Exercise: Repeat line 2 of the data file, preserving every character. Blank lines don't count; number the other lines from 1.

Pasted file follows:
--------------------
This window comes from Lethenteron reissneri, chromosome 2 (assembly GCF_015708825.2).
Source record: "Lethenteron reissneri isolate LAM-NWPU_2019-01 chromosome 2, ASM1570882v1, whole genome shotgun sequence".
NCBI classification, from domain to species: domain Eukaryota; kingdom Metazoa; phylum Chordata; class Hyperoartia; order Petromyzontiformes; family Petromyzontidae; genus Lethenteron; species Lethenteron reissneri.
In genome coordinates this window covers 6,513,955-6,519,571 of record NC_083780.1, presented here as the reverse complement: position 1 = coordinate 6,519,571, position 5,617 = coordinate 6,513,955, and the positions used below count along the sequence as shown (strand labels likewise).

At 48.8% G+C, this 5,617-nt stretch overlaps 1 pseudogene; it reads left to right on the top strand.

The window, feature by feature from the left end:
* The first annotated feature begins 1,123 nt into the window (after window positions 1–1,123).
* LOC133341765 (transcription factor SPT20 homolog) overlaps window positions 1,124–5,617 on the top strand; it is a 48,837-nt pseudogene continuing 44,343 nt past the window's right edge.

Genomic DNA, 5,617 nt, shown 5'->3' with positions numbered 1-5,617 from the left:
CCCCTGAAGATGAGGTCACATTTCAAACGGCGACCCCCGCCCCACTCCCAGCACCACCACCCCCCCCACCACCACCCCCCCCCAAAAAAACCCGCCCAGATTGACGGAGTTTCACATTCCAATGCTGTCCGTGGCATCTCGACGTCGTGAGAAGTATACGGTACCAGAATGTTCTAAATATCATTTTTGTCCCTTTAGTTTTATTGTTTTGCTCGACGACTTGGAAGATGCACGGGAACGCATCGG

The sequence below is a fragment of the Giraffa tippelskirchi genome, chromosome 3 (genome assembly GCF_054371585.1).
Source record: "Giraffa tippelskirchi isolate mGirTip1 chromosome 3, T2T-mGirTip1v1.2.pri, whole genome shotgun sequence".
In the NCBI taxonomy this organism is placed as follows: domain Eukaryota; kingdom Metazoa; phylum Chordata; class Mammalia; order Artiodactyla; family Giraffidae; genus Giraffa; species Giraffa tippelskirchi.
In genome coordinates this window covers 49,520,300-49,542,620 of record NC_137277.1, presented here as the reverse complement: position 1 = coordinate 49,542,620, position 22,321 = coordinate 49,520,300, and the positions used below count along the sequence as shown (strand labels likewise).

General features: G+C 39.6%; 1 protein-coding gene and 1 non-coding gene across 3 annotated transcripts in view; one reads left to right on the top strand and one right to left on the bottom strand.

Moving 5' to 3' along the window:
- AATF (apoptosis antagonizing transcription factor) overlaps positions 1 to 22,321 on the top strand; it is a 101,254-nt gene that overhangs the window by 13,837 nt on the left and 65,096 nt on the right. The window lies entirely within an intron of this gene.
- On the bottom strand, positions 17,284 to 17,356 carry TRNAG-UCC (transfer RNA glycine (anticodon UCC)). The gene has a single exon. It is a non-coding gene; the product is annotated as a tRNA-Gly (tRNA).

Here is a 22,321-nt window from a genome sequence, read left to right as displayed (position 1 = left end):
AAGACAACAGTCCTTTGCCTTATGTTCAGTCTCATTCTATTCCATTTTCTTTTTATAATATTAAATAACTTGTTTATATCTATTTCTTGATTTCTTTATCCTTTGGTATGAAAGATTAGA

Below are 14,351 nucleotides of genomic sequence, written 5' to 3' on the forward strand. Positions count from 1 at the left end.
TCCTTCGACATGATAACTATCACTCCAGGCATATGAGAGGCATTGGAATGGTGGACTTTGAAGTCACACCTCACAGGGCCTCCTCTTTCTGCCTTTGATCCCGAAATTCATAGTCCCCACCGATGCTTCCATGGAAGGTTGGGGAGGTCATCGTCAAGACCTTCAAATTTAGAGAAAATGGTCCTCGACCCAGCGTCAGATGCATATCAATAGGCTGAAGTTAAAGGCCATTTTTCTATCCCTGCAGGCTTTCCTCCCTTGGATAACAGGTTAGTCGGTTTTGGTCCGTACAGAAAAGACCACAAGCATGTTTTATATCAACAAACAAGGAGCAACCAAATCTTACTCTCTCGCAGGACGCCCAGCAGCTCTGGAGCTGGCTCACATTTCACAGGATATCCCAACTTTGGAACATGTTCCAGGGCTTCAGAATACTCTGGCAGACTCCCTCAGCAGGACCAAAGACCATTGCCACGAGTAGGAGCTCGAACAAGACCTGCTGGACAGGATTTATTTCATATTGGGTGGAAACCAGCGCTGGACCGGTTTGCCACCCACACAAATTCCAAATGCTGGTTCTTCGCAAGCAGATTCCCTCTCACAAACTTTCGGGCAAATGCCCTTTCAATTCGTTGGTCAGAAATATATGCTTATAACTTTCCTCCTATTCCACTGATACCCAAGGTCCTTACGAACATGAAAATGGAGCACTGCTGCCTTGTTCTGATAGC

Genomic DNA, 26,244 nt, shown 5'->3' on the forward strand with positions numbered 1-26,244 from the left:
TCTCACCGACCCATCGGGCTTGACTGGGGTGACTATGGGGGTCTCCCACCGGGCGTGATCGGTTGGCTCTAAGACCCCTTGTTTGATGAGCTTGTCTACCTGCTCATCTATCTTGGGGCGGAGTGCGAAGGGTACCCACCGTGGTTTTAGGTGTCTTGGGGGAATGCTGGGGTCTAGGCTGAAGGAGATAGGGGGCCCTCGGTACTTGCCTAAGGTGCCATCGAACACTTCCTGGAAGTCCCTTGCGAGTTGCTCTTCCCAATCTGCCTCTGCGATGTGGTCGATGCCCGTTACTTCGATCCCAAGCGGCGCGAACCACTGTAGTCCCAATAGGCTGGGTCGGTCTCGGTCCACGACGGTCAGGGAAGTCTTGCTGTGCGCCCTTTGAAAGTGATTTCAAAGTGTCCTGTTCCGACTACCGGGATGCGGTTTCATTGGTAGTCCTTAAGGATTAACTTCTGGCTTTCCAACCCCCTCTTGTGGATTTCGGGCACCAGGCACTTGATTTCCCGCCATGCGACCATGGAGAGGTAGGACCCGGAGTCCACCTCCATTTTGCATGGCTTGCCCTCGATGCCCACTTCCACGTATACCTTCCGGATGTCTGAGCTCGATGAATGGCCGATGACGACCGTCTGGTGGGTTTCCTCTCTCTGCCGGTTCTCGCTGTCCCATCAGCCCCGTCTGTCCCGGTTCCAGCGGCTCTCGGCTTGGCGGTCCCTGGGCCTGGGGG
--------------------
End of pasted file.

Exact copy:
Source record: "Lethenteron reissneri isolate LAM-NWPU_2019-01 chromosome 2, ASM1570882v1, whole genome shotgun sequence".